The offices of St Louis-based architectural firm Hellmuth, Obata & Kassabaum Inc. (HOK) formerly were divided among three floors – six, nine and 22 – in one building. When Roger McFarland, director of interiors, got on the elevator with someone from the company, he wouldn’t know they were colleagues.
So when the company decided several years ago to set up new office space, one crucial step was to make it easier for people, especially employees, to connect. That was just for starters. HOK wanted space with a purpose, as well as an identity that presented a distinct image.
McFarland and HOK aren’t alone in wanting office space to do more than provide a work area. From advertising agencies to hospitals, businesses are re-evaluating workspace. Functional doesn’t cut it anymore. Space must enhance employee recruitment and satisfaction. It also must help attract new clients. Retailers long ago adopted the concept, says Bill Schmidt, managing director of Momentum-St Louis.
“If you walk into a Starbucks, you may be just buying a cup of coffee but it is a completely different experience in each place,” Schmidt says. Companies now are taking the same approach. Using their corporate offices to help distinguish themselves.
In their book, Office Space Planning: Designing for Tomorrow’s Workplace, authors Alexi Marmot and Joanna Eley write that large offices and headquarters have grown so complex that they have become small communities, with places to learn, to eat, to exercise, to be entertained.
A prestigious office in Helsinki, Finland is likely to have a well-appointed sauna in the building, the book states. New government offices in Britain are being built with generous sports facilities, catering and a day-care suite. Some US companies, including one involved in New Orleans property management, are taking similar steps. The new 60,000-square-foot Richmond Heights, Missouri, office of Momentum, a New York-based marketing company, brought together what used to be four different spaces. The new office, which opened in January, is crafted in a “streets and boulevards” format, with open workstations instead of enclosed offices.
The design also takes advantage of ample daylight streaming through large windows along the length of the building and incorporates natural colours: lots of greens with splashes of reds, says Greg Sullentrup, executive creative director.
Before the redesign, the different offices that housed 270 employees were cramped and run down. Employees felt comfortable taking clients only to one of the offices. “Now we have nothing to hide. You see people come in and they are proud of where they work and they bring others to see it,” Sullentrup says. “Our space really represents our company personality. It says we are dynamic, open and collaborative and we are all about technology.”
Technology is woven into the office design. The entire space is wireless with different media running in different areas and walls. A six-foot round ball projects images of employees and things they are passionate about, or sunny vistas on cloudy days. One video has an insert of Dancing Queen by Abba, a favorite of one of the employees.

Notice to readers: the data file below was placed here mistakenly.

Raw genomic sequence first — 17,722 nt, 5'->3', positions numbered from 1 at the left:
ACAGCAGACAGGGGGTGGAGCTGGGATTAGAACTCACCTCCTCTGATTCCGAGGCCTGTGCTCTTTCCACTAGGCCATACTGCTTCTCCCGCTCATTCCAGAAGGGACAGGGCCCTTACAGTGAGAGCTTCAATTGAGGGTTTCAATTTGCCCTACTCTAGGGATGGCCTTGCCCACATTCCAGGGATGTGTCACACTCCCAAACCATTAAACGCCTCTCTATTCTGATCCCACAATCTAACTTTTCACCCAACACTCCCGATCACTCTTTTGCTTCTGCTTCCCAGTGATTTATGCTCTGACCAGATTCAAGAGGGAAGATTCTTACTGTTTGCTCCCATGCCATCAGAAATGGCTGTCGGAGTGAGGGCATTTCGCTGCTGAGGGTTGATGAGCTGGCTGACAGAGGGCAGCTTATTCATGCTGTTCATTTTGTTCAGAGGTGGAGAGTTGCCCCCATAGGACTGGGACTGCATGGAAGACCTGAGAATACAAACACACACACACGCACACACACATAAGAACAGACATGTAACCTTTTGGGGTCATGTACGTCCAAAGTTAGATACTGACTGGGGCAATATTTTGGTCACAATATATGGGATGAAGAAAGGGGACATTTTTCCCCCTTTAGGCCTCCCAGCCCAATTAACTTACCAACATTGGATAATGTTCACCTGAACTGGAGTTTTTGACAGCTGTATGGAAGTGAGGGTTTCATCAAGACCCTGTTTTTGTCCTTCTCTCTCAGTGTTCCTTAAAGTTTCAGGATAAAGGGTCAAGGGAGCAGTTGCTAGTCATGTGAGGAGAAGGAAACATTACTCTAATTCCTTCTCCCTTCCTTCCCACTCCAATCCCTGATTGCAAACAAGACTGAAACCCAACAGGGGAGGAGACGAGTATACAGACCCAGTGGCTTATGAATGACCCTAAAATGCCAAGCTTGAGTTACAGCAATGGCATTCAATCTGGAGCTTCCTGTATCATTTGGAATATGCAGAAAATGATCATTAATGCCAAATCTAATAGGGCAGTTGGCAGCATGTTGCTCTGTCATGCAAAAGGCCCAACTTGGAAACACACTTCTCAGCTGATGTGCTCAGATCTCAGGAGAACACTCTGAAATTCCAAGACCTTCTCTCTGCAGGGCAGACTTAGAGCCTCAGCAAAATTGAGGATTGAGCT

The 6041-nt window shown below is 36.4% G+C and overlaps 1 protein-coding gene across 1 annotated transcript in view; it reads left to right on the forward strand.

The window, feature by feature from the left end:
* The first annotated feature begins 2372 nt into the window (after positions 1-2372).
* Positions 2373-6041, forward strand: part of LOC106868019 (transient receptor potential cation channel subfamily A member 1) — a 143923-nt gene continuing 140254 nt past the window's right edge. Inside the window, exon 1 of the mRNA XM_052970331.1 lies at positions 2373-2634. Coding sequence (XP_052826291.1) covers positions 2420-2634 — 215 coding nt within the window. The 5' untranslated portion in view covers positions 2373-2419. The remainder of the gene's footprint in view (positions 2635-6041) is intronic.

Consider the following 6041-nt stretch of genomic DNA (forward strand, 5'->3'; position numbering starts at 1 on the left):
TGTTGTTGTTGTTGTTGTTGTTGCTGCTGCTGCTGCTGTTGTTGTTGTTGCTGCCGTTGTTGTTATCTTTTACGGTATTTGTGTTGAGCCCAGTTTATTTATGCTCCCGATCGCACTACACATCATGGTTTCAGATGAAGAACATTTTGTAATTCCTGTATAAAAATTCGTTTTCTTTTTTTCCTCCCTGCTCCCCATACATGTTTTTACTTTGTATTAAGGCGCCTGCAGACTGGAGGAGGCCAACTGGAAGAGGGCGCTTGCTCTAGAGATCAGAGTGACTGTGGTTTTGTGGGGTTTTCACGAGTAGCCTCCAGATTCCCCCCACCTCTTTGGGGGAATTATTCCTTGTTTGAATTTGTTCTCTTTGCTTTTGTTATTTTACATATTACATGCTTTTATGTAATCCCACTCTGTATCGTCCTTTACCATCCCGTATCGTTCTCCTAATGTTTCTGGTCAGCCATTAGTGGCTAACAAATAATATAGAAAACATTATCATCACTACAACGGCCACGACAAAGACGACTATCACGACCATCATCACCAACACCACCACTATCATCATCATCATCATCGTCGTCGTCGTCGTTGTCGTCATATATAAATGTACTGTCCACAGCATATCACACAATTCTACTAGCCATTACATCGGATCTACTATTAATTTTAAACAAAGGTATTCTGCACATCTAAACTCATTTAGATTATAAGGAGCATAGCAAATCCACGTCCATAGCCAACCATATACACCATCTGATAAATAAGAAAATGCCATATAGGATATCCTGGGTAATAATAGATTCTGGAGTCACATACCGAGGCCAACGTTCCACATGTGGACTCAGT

A large screen in the lobby runs everything from company commercials to profiles of client companies when someone is visiting. “When you go to work in a generic space, you are disconnected from what the company does,” McFarland says.
HOK’s office redesign in downtown St Louis included combining the three floors into one using similar principles of open space, environmentally sustainable design and natural light. The company created community spaces for people to meet and talk informally. There is a coffee bar in the center of the office with lounge chairs. It helps prevent employees from clustering in small groups and creates a more socially appealing environment throughout the office.
Now most of the people in the office have a view of the outside. “I used to sit in a 160-square-foot glass front office and if it was raining outside or sunny, I didn’t know,” McFarland says. “Now I can see out of the window. I can also look out over other employees.”
Companies like Momentum are emphasizing employee needs. In its new space, Schmidt says, the company included a workout room and even a nursing room for new mothers.
Individually, the gestures are small. Put together, they increase employee productivity and loyalty and help with recruitment, Schmidt says. Even clients want to meet in their office more often.
“People can bring their kids to work, brings their dogs to work,” Schmidt says, “I don’t care as long as they come to work.”
The changes in design and environment are not limited to advertising and design companies or even corporate offices. They are crossing over into healthcare. A lot more of the design is done with a greater focus on the overall environment. Science still hasn’t confirmed whether the environment within a hospital, or any other workplace, leads to a more positive, productive workplace. But McFarland, Schmidt and Sullentrup say they are convinced by anecdotal evidence from employees and clients that making changes in the workplace yields a difference in the work product.
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